How do you evaluate the Qatari ambassador’s return to Iran? Do you believe Qatar is getting over the diplomatic crisis and experiencing a new situation?
Every country acts in the line with its national interests. When tension soared between Saudi Arabia and Iran, Qatar only downgraded its ties with Iran, calling home its ambassador. Qatari diplomats remained in Iran and political relations continued. But due to new developments, the Qatari ambassador is now back in Tehran.
Since Qatar is under pressure from Saudi Arabia, UAE, Bahrain, and Egypt, suffering particularly from transit difficulties, it had no choice but to expand ties with Iran and Turkey. The Qataris are primarily trying to relieve some pressure due to the sanctions and restrictions imposed. Secondly, Doha is well aware of the fact it has to end the situation or change it, sooner or later. Therefore, it wants to have the upper hand, not to concede to pressure from Saudi Arabia and its allies.
Is this decision driven by Saudi Arabia’s efforts to adopt a softer policy with Iran or is Qatar following its own independent policy with Iran?
Qatar has been generally moving in a direction that messed with Saudi Arabia. As a small country, it adopted a foreign policy that transcended Saudi Arabia’s. Qatar also had an old border dispute with Saudi Arabia that eventually culminated in the current situation. Saudi Arabia had completely taken side with Bahrain in the Qatari-Bahrain dispute, a further deterioration of mutual ties between Saudis and Qataris. The widely-aired Al Jazeera, which was giving Qatar a role transcending its size and population in the international system, also worked in the opposite direction of Saudi policies. One of Riyadh’s conditions for Qatar is to shut down the broadcaster. These accumulated and made Saudi Arabia and its allies look for a pretext to accuse Qatar of supporting terrorism and push the country toward the crisis. Let us remember that Saudi Arabia itself backed ISIS.
Why did Egypt join the move?
The Muslim Brotherhood is a phenomenon that began to form in the 19th century and is remarkably well-known in the Arab world. Turkey and Qatar expressed dissatisfaction with the Sisi coup in Egypt against the Brotherhood government and after the crackdown on the Brotherhood, some of its leaders moved to Qatar. That is why Egyptians are not positive about Doha. Therefore, in order to maintain the status quo, Qatar needs improve its ties with two important countries in the region, namely Iran and Turkey, more so with the latter whose military units have been deployed to the country.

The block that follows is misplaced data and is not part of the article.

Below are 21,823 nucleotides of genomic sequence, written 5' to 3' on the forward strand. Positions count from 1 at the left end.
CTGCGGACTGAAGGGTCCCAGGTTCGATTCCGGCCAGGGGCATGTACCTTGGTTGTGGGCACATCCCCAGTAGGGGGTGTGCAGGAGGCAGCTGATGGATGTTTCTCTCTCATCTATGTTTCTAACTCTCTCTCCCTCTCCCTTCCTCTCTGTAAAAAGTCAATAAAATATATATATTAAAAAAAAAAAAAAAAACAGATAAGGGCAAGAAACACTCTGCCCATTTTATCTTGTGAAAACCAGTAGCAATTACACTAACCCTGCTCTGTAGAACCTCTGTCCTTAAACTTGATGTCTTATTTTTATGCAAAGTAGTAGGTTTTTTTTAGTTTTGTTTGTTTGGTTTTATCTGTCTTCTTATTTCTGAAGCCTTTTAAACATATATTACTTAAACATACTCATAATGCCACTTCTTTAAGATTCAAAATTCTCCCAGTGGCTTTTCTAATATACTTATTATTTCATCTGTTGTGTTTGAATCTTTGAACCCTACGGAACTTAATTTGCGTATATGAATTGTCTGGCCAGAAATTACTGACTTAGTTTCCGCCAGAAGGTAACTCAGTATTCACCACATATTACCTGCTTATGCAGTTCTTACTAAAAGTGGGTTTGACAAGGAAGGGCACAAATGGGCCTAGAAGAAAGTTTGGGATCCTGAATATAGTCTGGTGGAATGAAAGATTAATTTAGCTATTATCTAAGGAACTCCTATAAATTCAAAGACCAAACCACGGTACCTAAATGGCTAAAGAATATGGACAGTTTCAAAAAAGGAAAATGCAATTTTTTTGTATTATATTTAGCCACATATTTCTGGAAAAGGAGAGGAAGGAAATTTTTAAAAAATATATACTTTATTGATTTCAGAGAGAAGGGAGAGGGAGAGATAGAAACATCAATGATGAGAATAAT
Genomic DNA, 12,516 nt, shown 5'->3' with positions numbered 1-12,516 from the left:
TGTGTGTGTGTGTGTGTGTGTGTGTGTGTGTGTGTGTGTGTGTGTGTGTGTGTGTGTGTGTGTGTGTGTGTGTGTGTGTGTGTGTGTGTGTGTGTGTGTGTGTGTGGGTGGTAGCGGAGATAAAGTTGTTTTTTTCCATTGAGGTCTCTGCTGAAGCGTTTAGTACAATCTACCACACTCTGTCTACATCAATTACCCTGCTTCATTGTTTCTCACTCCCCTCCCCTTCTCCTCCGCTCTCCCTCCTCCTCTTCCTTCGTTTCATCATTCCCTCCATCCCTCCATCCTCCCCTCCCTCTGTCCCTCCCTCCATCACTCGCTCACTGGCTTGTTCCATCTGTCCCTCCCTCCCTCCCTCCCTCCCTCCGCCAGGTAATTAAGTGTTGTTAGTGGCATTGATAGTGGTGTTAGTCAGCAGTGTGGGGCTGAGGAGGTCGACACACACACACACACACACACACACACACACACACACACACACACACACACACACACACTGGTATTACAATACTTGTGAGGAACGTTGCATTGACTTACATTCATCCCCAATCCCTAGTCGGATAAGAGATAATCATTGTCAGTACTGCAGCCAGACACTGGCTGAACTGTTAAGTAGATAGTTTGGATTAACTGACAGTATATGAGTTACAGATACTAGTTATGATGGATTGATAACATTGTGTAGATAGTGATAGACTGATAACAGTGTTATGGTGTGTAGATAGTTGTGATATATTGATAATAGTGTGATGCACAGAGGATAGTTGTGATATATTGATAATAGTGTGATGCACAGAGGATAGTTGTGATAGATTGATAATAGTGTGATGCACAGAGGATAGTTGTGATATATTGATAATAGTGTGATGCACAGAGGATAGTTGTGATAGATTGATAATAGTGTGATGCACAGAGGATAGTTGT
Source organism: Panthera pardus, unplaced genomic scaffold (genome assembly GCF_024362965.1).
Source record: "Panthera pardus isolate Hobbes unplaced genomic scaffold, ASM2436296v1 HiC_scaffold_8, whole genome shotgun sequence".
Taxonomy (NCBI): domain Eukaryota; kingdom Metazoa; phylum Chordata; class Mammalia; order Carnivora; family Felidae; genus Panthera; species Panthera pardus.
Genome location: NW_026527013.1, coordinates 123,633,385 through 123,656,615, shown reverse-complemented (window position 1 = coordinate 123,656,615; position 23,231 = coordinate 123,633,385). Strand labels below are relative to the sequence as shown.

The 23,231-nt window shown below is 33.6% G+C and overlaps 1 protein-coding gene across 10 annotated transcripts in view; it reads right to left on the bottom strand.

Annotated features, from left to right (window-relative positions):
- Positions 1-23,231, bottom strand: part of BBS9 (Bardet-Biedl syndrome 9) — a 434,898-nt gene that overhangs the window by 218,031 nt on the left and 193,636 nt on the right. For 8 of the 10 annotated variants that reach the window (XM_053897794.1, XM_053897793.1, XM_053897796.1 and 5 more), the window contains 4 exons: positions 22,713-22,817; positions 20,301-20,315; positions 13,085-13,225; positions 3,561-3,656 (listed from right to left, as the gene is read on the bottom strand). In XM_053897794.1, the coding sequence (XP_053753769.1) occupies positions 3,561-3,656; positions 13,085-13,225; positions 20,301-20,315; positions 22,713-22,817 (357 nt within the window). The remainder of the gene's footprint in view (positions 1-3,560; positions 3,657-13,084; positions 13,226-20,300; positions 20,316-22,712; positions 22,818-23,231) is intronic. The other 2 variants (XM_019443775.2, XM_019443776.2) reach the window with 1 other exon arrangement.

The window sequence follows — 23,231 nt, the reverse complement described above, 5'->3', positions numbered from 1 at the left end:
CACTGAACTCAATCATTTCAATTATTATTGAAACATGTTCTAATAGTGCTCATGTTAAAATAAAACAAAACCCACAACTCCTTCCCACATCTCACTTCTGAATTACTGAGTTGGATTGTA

What are the prospects for the crisis? Will Saudi Arabia’s approach make the situation tenser?
These countries will eventually have to get along. If they choose military action, Turkey’s military is there. It may even be soon backed by Iran. A likely coup in Qatar has also been brought up. It has been a tradition among Arab sheikhdoms, coups by son against father or brother against brother. A coup of the kind could happen inside Qatar, to prevent infiltration by outside force. Turkey’s involvement and Qatar’s reliance on Ankara reduces the chance of military action.
It seems that Qatar’s relations with Iran will improve more and more because the sieging sides demanded Doha to severe ties with Iran. Qatar tries to have better ties with Iran, in response to the demand, in order not to concede to pressures. And it is perfectly normal for countries in such deadlocks to try to find logical solutions to neutralize foreign pressure.
How do you evaluate US’ position on the crisis? Why did it fail to find a solution?
The US views the situation business-wise. It has a $110b deal with Saudi Arabia and a separate $25b deal with Qatar. It has an airbase in Qatar, giving it endless influence there. It needs to be there and recommends Saudi Arabia to get along with Qatar. However, the difference is too deep to be easily resolved. Many other countries have offered to mediate in an appropriate atmosphere, which is not in sight now.